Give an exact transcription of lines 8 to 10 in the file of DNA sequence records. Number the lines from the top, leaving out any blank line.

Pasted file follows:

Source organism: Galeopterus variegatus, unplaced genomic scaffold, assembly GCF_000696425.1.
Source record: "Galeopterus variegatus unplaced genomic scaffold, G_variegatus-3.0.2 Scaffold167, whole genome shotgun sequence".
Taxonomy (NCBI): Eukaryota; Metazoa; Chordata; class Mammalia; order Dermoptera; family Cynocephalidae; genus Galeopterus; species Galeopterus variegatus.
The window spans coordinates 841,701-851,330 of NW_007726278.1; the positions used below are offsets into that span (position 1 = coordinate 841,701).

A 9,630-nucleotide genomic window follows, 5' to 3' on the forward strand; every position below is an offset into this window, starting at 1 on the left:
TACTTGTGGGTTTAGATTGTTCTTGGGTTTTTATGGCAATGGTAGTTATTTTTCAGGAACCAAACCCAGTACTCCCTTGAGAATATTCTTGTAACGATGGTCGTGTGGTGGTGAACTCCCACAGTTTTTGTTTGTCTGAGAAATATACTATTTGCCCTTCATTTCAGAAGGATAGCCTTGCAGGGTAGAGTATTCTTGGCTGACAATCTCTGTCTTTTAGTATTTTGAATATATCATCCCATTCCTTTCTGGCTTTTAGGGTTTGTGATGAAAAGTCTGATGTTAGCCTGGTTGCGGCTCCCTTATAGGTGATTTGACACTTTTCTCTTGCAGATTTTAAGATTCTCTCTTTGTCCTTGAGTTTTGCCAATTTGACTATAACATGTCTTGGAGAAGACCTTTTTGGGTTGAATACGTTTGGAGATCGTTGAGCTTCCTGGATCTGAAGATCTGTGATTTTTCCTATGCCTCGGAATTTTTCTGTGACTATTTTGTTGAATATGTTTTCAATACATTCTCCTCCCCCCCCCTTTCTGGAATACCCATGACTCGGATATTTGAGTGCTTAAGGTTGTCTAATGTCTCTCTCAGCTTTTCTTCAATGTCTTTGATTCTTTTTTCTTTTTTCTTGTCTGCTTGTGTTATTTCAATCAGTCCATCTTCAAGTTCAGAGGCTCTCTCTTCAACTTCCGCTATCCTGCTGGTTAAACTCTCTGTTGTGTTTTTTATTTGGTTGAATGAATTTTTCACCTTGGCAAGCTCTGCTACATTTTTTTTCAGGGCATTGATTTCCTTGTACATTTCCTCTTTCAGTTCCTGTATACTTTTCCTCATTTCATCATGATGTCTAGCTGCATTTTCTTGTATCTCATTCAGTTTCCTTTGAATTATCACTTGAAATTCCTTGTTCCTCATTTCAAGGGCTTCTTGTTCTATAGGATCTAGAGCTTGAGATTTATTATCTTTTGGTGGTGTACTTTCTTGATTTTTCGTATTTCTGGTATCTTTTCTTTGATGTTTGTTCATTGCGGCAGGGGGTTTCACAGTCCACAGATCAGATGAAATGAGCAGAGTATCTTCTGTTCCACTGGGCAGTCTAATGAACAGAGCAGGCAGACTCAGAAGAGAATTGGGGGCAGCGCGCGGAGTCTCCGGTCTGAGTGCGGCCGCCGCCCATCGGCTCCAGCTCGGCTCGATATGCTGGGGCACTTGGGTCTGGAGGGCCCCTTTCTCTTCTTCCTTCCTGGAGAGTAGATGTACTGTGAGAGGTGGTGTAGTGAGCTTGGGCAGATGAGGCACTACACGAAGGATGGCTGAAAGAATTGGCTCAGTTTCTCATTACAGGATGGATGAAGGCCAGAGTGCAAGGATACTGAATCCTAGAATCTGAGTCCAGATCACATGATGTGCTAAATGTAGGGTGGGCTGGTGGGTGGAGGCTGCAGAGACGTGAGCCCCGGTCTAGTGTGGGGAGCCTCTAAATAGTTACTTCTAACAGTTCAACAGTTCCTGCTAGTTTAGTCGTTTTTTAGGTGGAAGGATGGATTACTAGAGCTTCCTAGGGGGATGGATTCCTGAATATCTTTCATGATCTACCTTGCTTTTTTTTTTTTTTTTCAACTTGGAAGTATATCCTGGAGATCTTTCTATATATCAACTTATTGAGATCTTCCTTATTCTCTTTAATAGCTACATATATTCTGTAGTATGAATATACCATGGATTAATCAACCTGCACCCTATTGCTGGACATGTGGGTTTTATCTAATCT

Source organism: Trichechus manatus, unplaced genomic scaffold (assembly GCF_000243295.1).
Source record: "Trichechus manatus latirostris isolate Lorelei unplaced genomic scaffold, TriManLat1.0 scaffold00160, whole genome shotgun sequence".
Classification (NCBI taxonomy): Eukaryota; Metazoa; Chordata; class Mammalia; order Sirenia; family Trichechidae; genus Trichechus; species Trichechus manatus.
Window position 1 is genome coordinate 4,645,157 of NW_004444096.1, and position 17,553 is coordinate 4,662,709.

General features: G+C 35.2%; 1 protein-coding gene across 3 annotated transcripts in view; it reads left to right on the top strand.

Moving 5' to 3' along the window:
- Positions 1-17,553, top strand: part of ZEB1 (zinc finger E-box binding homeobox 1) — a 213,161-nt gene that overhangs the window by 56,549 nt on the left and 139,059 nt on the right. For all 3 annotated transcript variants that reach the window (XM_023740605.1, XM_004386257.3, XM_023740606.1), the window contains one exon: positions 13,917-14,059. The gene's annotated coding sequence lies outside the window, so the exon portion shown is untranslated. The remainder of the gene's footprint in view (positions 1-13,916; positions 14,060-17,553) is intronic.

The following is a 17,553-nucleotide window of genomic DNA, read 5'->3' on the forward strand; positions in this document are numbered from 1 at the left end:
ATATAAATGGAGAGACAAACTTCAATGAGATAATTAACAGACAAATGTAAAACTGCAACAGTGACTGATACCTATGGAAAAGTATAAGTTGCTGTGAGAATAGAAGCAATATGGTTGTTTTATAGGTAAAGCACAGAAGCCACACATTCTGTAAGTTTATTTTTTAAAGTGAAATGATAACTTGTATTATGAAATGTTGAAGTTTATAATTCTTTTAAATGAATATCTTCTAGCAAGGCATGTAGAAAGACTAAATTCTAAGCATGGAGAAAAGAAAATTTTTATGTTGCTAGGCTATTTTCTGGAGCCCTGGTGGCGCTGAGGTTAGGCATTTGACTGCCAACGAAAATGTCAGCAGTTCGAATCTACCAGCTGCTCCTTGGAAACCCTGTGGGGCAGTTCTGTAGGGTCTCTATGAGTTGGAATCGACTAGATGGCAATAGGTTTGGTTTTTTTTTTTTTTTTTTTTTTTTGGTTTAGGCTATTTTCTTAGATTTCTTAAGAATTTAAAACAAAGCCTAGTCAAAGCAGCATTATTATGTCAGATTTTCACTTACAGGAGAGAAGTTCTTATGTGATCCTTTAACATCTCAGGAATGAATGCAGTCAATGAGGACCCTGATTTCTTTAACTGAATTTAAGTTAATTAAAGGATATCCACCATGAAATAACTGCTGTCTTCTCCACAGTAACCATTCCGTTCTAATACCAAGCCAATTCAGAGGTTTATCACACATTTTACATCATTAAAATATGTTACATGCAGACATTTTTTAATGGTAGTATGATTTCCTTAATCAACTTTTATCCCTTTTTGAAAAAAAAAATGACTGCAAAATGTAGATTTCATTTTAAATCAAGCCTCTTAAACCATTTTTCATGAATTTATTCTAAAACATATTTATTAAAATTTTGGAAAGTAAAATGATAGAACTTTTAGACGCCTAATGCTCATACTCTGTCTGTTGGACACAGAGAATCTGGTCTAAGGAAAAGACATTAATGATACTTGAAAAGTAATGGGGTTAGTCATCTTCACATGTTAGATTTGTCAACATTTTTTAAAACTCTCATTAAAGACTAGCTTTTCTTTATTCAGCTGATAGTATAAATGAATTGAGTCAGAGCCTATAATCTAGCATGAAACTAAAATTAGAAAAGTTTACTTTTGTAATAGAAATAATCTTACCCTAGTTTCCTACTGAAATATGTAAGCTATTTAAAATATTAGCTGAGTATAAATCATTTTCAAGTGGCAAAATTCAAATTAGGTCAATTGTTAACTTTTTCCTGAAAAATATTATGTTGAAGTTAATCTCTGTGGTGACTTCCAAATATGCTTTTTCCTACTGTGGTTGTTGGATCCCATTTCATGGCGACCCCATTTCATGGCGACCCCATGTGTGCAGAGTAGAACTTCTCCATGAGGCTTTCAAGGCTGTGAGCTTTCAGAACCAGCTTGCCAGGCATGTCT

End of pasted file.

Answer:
Source record: "Trichechus manatus latirostris isolate Lorelei unplaced genomic scaffold, TriManLat1.0 scaffold00160, whole genome shotgun sequence".
Classification (NCBI taxonomy): Eukaryota; Metazoa; Chordata; class Mammalia; order Sirenia; family Trichechidae; genus Trichechus; species Trichechus manatus.
Window position 1 is genome coordinate 4,645,157 of NW_004444096.1, and position 17,553 is coordinate 4,662,709.